Video Verdict: Review of ‘Night at the Museum – Secret of the Tomb’

From left, Patrick Gallagher, Robin Williams, Ben Stiller and Rami Malek star in “Night at the Museum: Secret of the Tomb.”  Photo courtesy of 20th Century Fox

From left, Patrick Gallagher, Robin Williams, Ben Stiller and Rami Malek star in “Night at the Museum: Secret of the Tomb.”Photo courtesy of 20th Century Fox

The latest entry in the “Night at the Museum” franchise is the only major theatrical release making its way to home video this week.

Night at the Museum: Secret of the Tomb

2½ stars (out of four)
Rated PG for mild action, some rude humor and brief language
20th Century Fox
Available on: Blu-ray and DVD

“Night at the Museum: Secret of the Tomb,” like so many unnecessary sequels, isn’t so much bad as irrelevant.

The film’s selling point is that it blends top-notch special effects and a family friendly story with an excellent cast that includes Ben Stiller, Owen Wilson, Steve Coogan, Ricky Gervais and the late Robin Williams. The down side is that it fails to bring anything new to the table.

Set after events depicted in “Night at the Museum: Battle of the Smithsonian,” the movie focuses on a new crisis at the American Museum of Natural History. The magical tablet responsible for bringing museum exhibits to life has begun to mysteriously degrade, leaving museum guard Larry Daley (Ben Stiller) desperate to fix it before his exhibition friends lose the spark of life. Larry learns that his best shot is to travel to London where the parents of his Egyptian pal, Ahkmenrah (Rami Malek), are on display. The hope is that they can fix the tablet after Larry brings them to life with its remaining magic.

Ultimately, this is little more than an excuse to transport favorite “Night at the Museum” characters to a new setting. This, of course, is the exact formula used to create the second film, meaning the screenwriting team couldn’t even be bothered to stray from the outline that creators Thomas Lennon and Robert Ben Garant sketched last time.

As in the earlier movies, there’s a lot of star power on screen, and the cast is terrific. It’s particularly nice, albeit a bit sad, to watch Williams recreate his charming reading of Teddy Roosevelt. The trouble is, viewers have seen this all before … twice.

The only twist is the addition of new characters. Last time, viewers got Amy Adams as Amelia Earhart and Bill Hader as General George Custer. They’re both gone, but they’ve been replaced by Dan Stevens as the Arthurian knight Sir Lancelot and a prehistoric man who looks so much like Larry that Stiller is allowed to play a double role. The only other significant addition is a weak subplot about Larry’s son, Nick (Skyler Gisondo), who wants to become a club DJ instead of attending college.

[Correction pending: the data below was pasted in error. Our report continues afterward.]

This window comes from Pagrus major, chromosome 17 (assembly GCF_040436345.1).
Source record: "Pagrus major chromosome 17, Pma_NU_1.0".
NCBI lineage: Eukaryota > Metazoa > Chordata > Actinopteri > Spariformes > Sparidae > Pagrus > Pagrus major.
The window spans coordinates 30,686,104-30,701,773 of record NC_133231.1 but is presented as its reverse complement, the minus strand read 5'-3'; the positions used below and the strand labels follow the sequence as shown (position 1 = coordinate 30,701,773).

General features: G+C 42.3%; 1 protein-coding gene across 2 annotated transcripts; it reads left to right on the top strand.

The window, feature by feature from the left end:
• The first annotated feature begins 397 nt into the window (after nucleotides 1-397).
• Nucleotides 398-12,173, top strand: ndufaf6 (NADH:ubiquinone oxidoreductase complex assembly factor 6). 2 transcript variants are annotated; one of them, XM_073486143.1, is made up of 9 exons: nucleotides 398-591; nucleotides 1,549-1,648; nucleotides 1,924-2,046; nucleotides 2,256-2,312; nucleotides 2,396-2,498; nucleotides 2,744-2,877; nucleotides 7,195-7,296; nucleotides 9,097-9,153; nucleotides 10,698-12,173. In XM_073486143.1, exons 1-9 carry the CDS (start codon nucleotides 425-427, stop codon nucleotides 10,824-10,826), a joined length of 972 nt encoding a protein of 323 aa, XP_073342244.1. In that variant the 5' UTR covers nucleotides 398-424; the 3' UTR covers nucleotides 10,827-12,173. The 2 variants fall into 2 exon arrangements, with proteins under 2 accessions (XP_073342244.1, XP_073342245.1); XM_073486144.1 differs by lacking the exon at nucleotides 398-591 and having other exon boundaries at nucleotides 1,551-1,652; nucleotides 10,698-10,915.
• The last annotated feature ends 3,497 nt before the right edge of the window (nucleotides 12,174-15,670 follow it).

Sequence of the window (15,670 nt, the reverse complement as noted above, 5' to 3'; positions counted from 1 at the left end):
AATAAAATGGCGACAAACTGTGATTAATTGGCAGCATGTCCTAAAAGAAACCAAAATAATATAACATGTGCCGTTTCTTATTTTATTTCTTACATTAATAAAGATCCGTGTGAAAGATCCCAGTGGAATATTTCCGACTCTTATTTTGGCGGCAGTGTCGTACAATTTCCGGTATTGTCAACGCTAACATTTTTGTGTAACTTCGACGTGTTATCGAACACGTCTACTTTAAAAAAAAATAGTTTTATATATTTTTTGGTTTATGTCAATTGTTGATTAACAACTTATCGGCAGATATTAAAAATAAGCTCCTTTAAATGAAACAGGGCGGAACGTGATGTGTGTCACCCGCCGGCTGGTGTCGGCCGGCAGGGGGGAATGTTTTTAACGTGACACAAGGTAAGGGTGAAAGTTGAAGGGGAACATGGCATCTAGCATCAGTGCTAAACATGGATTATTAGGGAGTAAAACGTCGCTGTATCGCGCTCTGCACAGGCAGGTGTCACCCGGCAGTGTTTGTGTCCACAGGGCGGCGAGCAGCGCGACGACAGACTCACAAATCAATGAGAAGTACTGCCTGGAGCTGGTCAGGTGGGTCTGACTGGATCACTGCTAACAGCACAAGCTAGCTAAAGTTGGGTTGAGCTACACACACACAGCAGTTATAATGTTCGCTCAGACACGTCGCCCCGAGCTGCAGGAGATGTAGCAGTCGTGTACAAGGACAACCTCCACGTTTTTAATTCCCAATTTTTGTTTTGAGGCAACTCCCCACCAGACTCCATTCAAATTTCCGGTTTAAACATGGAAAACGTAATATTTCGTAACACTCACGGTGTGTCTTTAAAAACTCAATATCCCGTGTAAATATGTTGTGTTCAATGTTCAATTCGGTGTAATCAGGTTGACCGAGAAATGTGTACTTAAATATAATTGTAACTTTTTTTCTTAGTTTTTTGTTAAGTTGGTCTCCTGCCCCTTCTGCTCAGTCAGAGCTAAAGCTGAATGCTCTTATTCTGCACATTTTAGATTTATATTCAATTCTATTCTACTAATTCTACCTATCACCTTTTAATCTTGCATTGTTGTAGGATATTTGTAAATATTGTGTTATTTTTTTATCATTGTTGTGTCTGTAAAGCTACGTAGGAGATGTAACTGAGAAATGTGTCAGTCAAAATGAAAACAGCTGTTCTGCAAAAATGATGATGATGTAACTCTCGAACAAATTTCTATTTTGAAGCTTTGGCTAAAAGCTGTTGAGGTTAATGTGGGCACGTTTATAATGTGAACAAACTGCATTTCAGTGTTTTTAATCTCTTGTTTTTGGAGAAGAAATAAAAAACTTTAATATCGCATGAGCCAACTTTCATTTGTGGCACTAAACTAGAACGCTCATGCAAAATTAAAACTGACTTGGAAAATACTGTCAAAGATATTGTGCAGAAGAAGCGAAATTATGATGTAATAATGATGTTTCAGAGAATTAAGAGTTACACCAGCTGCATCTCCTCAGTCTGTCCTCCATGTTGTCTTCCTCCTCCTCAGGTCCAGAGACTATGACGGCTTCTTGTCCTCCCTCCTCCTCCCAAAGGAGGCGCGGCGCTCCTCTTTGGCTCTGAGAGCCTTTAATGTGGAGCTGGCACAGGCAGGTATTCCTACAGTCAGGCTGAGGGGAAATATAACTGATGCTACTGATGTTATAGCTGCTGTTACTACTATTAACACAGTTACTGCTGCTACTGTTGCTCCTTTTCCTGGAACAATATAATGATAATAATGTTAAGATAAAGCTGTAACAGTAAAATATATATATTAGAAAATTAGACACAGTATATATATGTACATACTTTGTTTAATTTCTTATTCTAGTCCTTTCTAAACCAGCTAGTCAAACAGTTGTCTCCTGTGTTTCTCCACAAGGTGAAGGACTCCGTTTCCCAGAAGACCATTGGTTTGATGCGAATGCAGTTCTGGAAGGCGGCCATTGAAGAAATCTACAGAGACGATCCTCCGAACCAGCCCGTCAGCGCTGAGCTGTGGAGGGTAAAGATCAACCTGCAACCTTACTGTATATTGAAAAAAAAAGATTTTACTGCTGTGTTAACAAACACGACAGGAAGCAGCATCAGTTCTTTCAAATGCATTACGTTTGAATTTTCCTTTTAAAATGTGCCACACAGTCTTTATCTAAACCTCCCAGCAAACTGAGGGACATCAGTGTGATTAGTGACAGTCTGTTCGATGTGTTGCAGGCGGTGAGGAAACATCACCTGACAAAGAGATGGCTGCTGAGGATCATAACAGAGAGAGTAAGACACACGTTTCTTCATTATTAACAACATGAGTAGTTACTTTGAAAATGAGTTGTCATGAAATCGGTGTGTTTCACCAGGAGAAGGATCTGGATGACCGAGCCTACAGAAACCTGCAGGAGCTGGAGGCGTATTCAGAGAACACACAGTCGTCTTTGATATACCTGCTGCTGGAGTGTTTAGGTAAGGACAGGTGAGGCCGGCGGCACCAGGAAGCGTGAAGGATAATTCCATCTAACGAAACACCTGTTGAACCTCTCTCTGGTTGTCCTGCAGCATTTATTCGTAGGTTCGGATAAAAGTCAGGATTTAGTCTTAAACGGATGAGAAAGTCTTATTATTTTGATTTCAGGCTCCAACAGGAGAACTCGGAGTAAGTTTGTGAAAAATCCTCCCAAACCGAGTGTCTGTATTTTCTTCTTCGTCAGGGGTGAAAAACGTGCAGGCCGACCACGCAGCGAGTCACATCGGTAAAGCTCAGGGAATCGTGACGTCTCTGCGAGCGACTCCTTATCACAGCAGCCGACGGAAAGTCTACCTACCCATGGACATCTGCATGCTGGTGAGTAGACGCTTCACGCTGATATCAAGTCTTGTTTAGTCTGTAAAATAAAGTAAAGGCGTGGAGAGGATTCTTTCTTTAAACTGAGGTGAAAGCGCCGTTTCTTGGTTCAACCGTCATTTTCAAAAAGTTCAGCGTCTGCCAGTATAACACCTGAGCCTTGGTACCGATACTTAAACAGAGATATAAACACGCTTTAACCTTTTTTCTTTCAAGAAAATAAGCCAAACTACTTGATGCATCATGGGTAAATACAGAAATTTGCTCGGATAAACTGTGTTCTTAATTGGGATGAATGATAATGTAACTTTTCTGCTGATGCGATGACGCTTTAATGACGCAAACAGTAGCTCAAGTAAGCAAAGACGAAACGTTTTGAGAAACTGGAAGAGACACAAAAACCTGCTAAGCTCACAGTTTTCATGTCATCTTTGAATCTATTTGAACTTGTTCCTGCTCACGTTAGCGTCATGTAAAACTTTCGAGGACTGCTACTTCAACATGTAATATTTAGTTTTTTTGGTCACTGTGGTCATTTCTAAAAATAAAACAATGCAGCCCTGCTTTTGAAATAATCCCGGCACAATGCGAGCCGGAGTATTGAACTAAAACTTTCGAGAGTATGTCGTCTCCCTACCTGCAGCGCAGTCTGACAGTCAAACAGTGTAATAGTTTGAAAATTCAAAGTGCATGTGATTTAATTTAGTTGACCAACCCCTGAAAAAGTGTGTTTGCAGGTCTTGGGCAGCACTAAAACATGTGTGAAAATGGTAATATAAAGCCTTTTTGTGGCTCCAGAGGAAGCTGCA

Director Shawn Levy has built his career around this franchise, and his effort is workmanlike. The production value is high, the cinematography is solid and the special effects are first rate. In fact, kids will probably never tire of watching a giant T-Rex skeleton bounce about like a puppy. What Levy doesn’t do – and it’s hard to pin this entirely on him – is improve on the lackluster storytelling.

The saddest thing about these movies is that there was surely a way to do better. Considering the immense talent of the cast and the remarkable breadth of storytelling opportunities (we are talking about history coming to life), one wonders why all the creativity dried up after the first outing.

Blu-ray and DVD extras include a behind-the-scenes featurette, photo galleries and deleted and extended scenes.

 

ALSO OUT THIS WEEK

“The Soft Skin”: Criterion Collection restoration of director François Truffaut’s 1964 drama about a respected academic (Jean Desailly) who begins an ill-advised affair with a stewardess (Françoise Dorléac). Presented in French with English subtitles.

“The Liberator”: Édgar Ramírez plays South American revolutionary Simón Bolívar in this historical drama about the man’s life and political accomplishments. Directed by Alberto Arvelo. Presented in English and Spanish with English subtitles.

“Sound of Music” – 50th Anniversary Edition: Twentieth Century Fox celebrates five decades of “The Sound of Music” with a five-disc set containing Blu-ray, DVD and digital versions of the feature. The release also contains more than 13 hours of bonus content, including a documentary about star Julie Andrews returning to Salzburg, where the movie was filmed.

“The Breakfast Club” – 30th Anniversary Edition: “The Breakfast Club” may not be the classic that “Sound of Music” is, but it did speak to a generation. The movie – starring Molly Ringwald, Emilio Estevez, Judd Nelson, Anthony Michael Hall and Ally Sheedy – is the signature work of writer-director John Hughes. Universal’s 30th anniversary release features a digitally remastered and restored version of the feature.

“Late Phases – Night of the Wolf”: Horror film about a blind veteran (Nick Damici) who faces off against the monstrous creature that kills his seeing-eye dog. Directed by Adrian Garcia Bogliano.

 

– Forrest Hartman is an independent film critic whose byline has appeared in some of the nation’s largest publications. E-mail him at forrest@forresthartman.com.

 

NOTE: Blu-rays, DVDs and screening links are provided to the reviewer at no charge. This enables us to run reviews the day titles become public, but it does not influence the opinions expressed.
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